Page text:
University removes number of invasive Muscovy ducks

Walking on the sidewalk along Stanford Drive, a mother Muscovy duck protects her duckling Sunday afternoon. The ducks are commonly found in this area around the University Center. Hallee Meltzer // Photo Editor
Walking on the sidewalk along Stanford Drive, a mother Muscovy duck protects her duckling Sunday afternoon. The ducks are commonly found in this area around the University Center. Hallee Meltzer // Photo Editor

staple of wildlife on the University of Miami Coral Gables campus, the Muscovy duck has waddled around UM for decades. Recently, however, the school has removed a number of them due to health and safety concerns.

See More: Questions remain about university’s duck control

On Jan. 20, David Dyer, weekend and night operations manager of the Student Center Complex, approached two men outside the Mahoney Pearson Dining Hall who appeared to be trapping the birds. One of the men told Dyer that they were licensed trappers with permission from the university to remove the ducks. UM’s Office of Media Relations confirmed in a statement that some of the ducks were being removed from school grounds.

“Facing concerns over health and safety risks caused by a growing population of Muscovy ducks on campus, the university took the appropriate steps to humanely remove 14 of the non-native species in close proximity to the Mahoney Pearson Dining Hall,” university spokesperson Margot Winick said. “In accordance with U.S. Fish and Wildlife Service rules, a firm was hired to handle the one-time removal. No further action is planned.”

When asked about President Julio Frenk’s upcoming inauguration and the associated beautification happening around campus, Winick said the timing and removal of the ducks was not related to it in any way.

The man Dyer spoke with said that the ducks were going to be released at Baptist Hospital of Miami in Kendall. Winick did not say where they were taken or what happened to them upon being removed. The hospital did not respond to questions regarding the ducks.

According to the Florida Fish and Wildlife Conservation Commission (FWC), if Muscovy ducks are on private property, landowners and wildlife management agencies can control the duck population without federal or state permits. The birds may be humanely euthanized, but it is illegal to capture and release them elsewhere. The exception to the FWC rule comes from a Federal Control Order for Muscovy ducks that states the birds can only be relocated to public museums or institutions for scientific or educational purposes. Otherwise, they must be buried or incinerated.

The Muscovy ducks are an invasive species native to Central America and northern South America. They are sedentary birds, meaning that they do not migrate for different seasons, according to the FWC. They can, “be extremely prolific and local populations can increase dramatically in a short time.”

After his encounter, Dyer contacted the University of Miami Police Department, who said that they were aware of a company hired to remove the ducks. UM Police Department Captain William Gerlach declined to comment on the issue.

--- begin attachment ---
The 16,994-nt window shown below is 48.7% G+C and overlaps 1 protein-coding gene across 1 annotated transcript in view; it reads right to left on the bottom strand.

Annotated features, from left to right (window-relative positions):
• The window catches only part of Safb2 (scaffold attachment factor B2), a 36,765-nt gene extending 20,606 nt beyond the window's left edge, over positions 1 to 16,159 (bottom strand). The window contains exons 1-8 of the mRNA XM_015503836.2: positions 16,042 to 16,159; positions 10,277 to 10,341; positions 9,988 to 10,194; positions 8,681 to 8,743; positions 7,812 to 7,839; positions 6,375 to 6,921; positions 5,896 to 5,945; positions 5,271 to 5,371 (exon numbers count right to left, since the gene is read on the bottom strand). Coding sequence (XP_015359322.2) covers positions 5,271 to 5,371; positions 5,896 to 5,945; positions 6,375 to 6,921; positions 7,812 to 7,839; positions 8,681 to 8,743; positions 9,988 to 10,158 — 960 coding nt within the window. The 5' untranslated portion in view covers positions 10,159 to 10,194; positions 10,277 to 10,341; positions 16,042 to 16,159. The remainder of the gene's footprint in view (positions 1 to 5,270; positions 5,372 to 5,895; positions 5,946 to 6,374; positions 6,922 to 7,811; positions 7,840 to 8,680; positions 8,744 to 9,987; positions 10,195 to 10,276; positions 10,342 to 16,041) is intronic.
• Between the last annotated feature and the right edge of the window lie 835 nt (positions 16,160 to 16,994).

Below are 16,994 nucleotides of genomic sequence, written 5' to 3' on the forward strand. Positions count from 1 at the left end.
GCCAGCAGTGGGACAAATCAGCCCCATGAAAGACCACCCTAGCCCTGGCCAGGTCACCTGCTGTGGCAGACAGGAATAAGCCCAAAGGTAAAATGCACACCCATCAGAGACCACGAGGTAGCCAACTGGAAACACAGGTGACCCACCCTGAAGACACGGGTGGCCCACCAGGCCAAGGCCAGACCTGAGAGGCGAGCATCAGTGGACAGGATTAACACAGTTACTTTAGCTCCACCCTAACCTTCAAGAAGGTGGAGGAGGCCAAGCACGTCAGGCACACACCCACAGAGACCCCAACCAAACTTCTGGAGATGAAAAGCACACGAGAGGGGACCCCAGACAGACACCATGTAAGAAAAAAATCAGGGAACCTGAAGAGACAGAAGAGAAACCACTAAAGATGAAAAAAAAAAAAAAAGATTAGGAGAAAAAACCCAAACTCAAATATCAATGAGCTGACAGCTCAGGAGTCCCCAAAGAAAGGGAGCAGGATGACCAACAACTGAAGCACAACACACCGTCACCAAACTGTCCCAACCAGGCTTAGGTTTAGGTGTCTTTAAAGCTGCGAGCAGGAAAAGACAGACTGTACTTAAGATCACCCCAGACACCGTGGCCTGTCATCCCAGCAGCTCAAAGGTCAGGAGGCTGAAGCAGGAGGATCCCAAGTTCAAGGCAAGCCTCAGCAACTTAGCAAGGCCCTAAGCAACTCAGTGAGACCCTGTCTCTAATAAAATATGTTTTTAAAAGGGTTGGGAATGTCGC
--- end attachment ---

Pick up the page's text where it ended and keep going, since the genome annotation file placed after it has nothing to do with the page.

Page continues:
Although the university’s statement cited health and safety concerns, the Animal Rights Foundation of Florida states, “There is no evidence that Muscovy ducks transmit disease to humans, or otherwise pose a public-health threat.”

The caveat is that there is a possibility of the ducks transmitting diseases to other animals.

“We consider Muscovy ducks to be undesirable in the wild because of their potential to transmit diseases to or interbreed with Florida’s native waterfowl,” according to the FWC.

Professor William Searcy, an ornithologist at UM, said their removal would not have a major impact on the campus ecosystem. An ornithologist studies birds and all aspects of bird life.

“The Muscovy ducks are an invasive species and are considered a nuisance. Their removal would have little effect on the ecology of campus,” Searcy said.

Freshman Jake Bozentka is not a fan of the ducks on campus.

“I do not like them. I think they follow you and they are just in the way constantly,” Bozentka said.

Sophomore Alejandro Rojas thinks the ducks were a key part of the campus.

“I can’t see [University of] Miami without the ducks, even the people who were here 10 years ago always talk about the ducks,” Rojas said.

Other members of the community consider the ducks and other wildlife on campus a crucial part of what makes UM special.

“I think totally removing the ducks from campus really is not the way to go,” Nicholas Rau, associate director of the Student Center Complex, said. “I think the wildlife is a neat part of campus that makes UM unique.”

Bernie Alfonso, who visits campus to feed the feral cats and Muscovy ducks, is often involved with the wildlife on campus as an animal rights activist. Alfonso directs the non-profit organization Pet Partners Rescue Home, which is dedicated to housing stray domestic animals. He strongly disapproves of the university’s removal of the ducks.

“In my 53 years of living here, I have never been so angry with the university,” he said.

The school did not comment on the age or sex of the ducks removed.

Correction, Jan. 26, 9:30 a.m.: This article originally included a quote from Nicholas Rau that read, “I think removing the ducks from campus really is not the way to go…” Rau’s position has also been corrected.  

Correction, Jan. 26, 9:12 p.m.: The previous correction spelled Rau incorrectly.